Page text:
Which brings me to number 2: If you don't already know how to edit audio, you'll want to learn. There are free and even accessible audio editors out there on both your IOS device, MAC and PC. Ideally you learn to cut out any extrenuous background noise and cut out the ums, ahs, ers and other fluff nobody wants to hear. Some people like to do everything live because they think it's authentic. That's fine, but cutting out that dead air and other unnecessary things is really nice. Ideally you also learn how to at least use Equalization, compression etc to make your recordings crisp and clear. It's very easy to google how to record voiceover, and I highly recommend you spend a bit of time learning. If you're on reddit, the voice acting subredit has a lot of valuable resources. Booth Junky is a youtube channel with a lot of good info too.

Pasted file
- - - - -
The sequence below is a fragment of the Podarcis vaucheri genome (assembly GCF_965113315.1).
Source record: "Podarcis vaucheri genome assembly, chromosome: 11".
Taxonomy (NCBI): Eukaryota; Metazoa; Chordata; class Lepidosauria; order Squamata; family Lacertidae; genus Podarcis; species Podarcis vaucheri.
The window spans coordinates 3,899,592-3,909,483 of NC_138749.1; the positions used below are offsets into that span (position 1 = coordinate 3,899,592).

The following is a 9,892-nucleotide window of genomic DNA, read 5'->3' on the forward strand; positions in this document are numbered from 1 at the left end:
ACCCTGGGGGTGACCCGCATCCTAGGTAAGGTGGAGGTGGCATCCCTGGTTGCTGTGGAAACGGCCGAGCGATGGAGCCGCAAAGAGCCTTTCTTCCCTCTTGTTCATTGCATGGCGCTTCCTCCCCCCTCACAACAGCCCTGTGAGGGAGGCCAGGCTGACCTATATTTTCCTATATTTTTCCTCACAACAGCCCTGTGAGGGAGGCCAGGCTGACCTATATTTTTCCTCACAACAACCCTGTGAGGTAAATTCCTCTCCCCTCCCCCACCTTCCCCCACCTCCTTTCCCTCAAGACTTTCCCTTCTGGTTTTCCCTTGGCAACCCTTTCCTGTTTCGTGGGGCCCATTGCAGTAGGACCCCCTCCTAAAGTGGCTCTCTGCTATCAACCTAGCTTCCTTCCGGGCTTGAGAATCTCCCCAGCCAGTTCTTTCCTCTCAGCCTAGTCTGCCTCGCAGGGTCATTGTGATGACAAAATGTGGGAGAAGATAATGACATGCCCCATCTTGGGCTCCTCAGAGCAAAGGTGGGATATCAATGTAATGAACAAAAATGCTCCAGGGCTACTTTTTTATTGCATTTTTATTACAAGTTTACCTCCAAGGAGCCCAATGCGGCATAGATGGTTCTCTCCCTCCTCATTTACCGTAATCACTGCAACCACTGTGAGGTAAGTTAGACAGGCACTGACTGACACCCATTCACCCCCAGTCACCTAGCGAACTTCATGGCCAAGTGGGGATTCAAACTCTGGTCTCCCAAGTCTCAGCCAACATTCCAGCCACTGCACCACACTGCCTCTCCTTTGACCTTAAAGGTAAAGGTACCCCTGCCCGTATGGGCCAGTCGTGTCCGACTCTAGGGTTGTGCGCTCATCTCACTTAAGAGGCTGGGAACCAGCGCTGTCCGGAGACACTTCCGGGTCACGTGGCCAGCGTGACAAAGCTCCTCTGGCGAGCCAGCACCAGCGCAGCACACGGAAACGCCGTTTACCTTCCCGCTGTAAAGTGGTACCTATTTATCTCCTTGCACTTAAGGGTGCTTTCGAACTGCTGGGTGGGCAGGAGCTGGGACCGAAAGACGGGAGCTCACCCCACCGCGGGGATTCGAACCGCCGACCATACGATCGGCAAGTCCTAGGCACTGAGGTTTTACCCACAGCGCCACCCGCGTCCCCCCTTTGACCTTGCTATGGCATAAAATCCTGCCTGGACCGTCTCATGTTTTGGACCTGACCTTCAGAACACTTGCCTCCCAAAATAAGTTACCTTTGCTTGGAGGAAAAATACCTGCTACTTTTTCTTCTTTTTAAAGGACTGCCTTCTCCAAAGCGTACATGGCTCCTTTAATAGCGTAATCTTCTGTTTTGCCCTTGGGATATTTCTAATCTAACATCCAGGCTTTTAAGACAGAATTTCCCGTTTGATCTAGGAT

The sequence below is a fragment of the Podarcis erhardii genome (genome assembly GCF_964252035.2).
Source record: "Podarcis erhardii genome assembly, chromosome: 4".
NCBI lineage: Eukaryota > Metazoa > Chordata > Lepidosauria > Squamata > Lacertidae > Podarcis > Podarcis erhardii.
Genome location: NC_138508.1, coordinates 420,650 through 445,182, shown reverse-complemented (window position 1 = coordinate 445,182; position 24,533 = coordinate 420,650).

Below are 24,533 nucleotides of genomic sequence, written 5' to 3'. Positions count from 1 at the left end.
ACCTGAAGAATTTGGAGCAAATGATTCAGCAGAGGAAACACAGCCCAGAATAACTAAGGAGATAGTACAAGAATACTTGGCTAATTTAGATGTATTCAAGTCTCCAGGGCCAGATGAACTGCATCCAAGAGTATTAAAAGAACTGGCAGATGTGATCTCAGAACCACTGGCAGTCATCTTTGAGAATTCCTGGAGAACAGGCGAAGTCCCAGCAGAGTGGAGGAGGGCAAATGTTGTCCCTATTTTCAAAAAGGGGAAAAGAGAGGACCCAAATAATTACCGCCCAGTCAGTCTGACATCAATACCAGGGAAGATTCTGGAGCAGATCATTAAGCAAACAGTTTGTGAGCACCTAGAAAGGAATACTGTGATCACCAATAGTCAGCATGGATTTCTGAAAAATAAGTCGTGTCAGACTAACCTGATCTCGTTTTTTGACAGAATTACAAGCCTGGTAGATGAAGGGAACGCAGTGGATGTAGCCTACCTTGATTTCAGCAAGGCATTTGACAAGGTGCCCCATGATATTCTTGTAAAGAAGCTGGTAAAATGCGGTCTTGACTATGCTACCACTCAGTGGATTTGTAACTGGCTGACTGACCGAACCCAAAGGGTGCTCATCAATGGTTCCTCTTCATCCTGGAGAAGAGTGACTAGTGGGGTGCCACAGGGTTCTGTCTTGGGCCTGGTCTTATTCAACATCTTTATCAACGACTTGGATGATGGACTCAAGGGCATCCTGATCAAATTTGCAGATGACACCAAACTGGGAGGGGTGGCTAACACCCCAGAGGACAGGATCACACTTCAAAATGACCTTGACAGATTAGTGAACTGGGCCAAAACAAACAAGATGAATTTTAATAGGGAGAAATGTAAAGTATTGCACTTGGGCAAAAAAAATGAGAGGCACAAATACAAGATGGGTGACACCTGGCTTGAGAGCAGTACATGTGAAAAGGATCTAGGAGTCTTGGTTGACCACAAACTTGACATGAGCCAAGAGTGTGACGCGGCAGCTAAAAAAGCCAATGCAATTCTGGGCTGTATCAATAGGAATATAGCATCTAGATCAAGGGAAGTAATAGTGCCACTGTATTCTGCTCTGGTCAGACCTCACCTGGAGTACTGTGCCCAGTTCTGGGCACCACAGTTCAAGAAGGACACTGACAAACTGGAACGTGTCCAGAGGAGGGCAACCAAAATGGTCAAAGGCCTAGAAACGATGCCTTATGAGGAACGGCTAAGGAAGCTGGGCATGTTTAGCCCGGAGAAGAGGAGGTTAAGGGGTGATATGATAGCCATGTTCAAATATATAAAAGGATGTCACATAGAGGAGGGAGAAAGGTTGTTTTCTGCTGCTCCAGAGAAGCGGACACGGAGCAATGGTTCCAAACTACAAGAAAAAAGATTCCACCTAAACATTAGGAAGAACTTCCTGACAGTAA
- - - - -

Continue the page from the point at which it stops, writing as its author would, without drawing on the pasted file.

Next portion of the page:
Which brings me to Third, recording. Get yourself a good microphone and learn to use it properly. Your Iphone or Ipad mic is okay, and in the right environment it can actually not sound too bad. But getting a good mic will help your podcast sound clean and professional, and it will cut down heavily on the amount of fixing you have to do. Record in a clean environment with no background sounds. Try to find a place with as little room reverberation as possible. If you don't have money to spend treating a room with accoustic foam and other fancy stuff, a clauset with lots of clothes, using blankets, comforters, quilts, duvets and pillows can always help dampen any room reverb. I can't stress enough that the better you can make your initial recordings sound, the easier it will be to deal with later when you're trying to clean it up. Again, see Booth Junky on youtube for some interesting room treatment options.
Finally, marketting. Admitedly I'm not as well versed in this, but what it comes down to is putting yourself out there. Get your podcast on as many of the podcast platforms as possible. A lot of blind people I know seem to use Anchor, which allows you to publish on many diffeerent platforms. Beyond that, Facebook, Twitter, Reddit, Instagram ... basically any social media site exposure is good. You can also post your content in web communities which are dedicated to the kind of content you are creating.
Hope that helps a bit. If you have any questions let me know.